28 March 2012
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On 28 May 2010, Lleida became the first city in Spain to ban the wearing of burqas or face-covering niqabs in municipal buildings. El Vendrell municipal council followed suit on 11 June, as did Barcelona and Tarragona on 14 June, meaning that three out of four Catalan capitals are now imposing the measure, a version of which that sought to impose the ban in the streets and was narrowly defeated in the fourth capital, Girona. Commenting on the heated debate over a measure that is believed to affect less than ten burqa-wearing women in Catalunya, social scientist Gemma Galdón Clavell notes that the measure is part of a "continuum of policies to monitor and control public space" in three towns that have been leading the way in this direction (Lleida, El Vendrell and Barcelona), and contributes to making the far-right's arguments part of the mainstream debate through measures "proposed by the right and the extreme right but finally implemented by centre-left and centre-right local governments". In El Vendrell, the far-right Plataforma per Catalunya party leader Josep Anglada claimed paternity of the measure that it has advocated since 2007, adding that "This does not end here". The Partido Popular linked the measure to immigration, "Our goal is for the problem of immigration to be discussed", whereas Jordi Hereu, Partido Socialista de Catalunya (PSC) mayor of Barcelona, spoke of "identification and security" reasons, by noting that "motorcycle helmets" and "ski masks" would not be allowed either, as garments that cover one's face, although why someone would wear them in this context is unclear.
El País, 11,15-18.6.2010; The burqa as a symptom, EU Observer,
The burqa and electoral profitability:
Statement from SOS Racismo Catalunya
SOS Racismo warns of the danger that false debates such as [the one about] the prohibition of the burqa entail. This is in response to the growing number of measures to ban the burqa that were approved by Catalan town councils, with the latest announced by the Barcelona city council.
From SOS Racismo, as an an organisation for the defence of human rights from an anti-racist standpoint, we wish to report that:
This is a false debate that was created for the sole purpose of attaining electoral gain.
It does not reflect a real social concern, it has only gained prominence as a concern among the population when politicians, alongside the media, placed it on the agenda of current events.
Far from defending the rights of people, what these measures do is to worsen the situation of vulnerability of a sector of the population.
They fuel racism and the criminalisation of the migrant population. They also place us in danger of a social rift.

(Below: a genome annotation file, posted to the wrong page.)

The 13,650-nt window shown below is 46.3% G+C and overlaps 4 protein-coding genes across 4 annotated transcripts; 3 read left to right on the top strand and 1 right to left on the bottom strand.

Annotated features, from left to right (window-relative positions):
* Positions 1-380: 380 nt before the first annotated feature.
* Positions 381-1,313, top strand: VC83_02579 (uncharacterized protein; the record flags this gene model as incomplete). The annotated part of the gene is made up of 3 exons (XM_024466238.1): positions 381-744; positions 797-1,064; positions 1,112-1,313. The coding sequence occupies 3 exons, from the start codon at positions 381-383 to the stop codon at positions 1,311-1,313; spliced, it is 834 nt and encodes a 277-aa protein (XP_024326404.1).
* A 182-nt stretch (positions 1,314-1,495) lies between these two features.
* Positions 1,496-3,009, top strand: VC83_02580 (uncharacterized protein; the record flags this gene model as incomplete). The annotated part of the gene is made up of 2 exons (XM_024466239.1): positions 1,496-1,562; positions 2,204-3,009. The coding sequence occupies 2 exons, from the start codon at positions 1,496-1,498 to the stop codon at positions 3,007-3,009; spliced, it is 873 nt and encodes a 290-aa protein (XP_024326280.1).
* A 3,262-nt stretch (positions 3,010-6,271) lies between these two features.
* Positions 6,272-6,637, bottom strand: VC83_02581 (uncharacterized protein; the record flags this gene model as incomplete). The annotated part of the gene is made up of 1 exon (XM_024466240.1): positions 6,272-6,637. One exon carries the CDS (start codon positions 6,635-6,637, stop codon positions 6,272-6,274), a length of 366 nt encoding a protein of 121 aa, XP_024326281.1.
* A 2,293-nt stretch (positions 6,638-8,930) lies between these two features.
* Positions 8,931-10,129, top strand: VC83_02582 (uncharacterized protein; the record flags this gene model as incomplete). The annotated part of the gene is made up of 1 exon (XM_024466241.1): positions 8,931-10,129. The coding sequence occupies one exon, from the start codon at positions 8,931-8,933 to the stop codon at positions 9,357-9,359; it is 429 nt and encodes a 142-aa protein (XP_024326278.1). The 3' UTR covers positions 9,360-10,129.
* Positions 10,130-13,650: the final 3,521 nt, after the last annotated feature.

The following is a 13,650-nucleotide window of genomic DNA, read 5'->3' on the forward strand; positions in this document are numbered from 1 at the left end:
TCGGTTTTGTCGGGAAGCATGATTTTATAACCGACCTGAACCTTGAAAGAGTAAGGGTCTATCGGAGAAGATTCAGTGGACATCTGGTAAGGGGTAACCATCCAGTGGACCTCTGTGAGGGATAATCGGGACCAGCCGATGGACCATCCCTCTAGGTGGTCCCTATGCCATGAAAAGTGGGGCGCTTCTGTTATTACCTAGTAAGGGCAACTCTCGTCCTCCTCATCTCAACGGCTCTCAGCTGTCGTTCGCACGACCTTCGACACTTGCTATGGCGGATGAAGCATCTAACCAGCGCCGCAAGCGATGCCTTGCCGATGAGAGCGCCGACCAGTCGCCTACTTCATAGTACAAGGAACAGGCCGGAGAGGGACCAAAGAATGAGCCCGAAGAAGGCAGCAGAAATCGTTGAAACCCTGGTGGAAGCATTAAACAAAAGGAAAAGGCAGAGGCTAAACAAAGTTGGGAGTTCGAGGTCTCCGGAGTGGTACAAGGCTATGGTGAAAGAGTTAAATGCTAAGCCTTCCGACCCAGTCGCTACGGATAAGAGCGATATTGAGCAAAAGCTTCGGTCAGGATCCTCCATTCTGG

The seriousness and irresponsibility of political parties and town councils which have submitted proposals without a prior in-depth analysis. They only seek to be in the lead in a frenetic race to be the standard-bearers of heavy-handedness towards the immigrant population without worrying about its consequences. There are also instances of incoherence within the same political party.
The lack of answers from the political groups and town council governments to which we have expressed our position about this situation. This silence represents their lack of interest for social concerns that do not bring votes.
In this context, we demand:
That political parties and institutions cease involving themselves in any false debates that endanger coexistence and social cohesion.
Political responsibility and commitment not to make an electoralist use of immigration and to struggle actively against racism. We feel that in a moment such as this one, it is important to enact the agreements signed in the National Pact for Immigration.
That local, autonomous community [regional, expression used to encompass the different statuses that apply to them] and state governments promote real measures to defend equality of rights.
That civil society and the media claim a responsible and serious debate as their own.
From SOS Racismo, we express our deep concern for the speed with which the discourse for the curtailing of rights is spreading, the case of the prohibition of burqas like that of not allowing registration in the municipal register for immigrants in an irregular situation.
We warn of the dangers that it means for our society to accept this discourse, and even to praise it. There is a need for political parties, institutions, the associative texture and society at large to construct a firm response before the incipient culture of restriction of rights that affects all of us, the people who form part of Catalan society.
SOS Racismo-Catalunya, 14 June 2010
[unofficial translation by Statewatch]
The original is available at: http://www.mugak.eu/noticias/429
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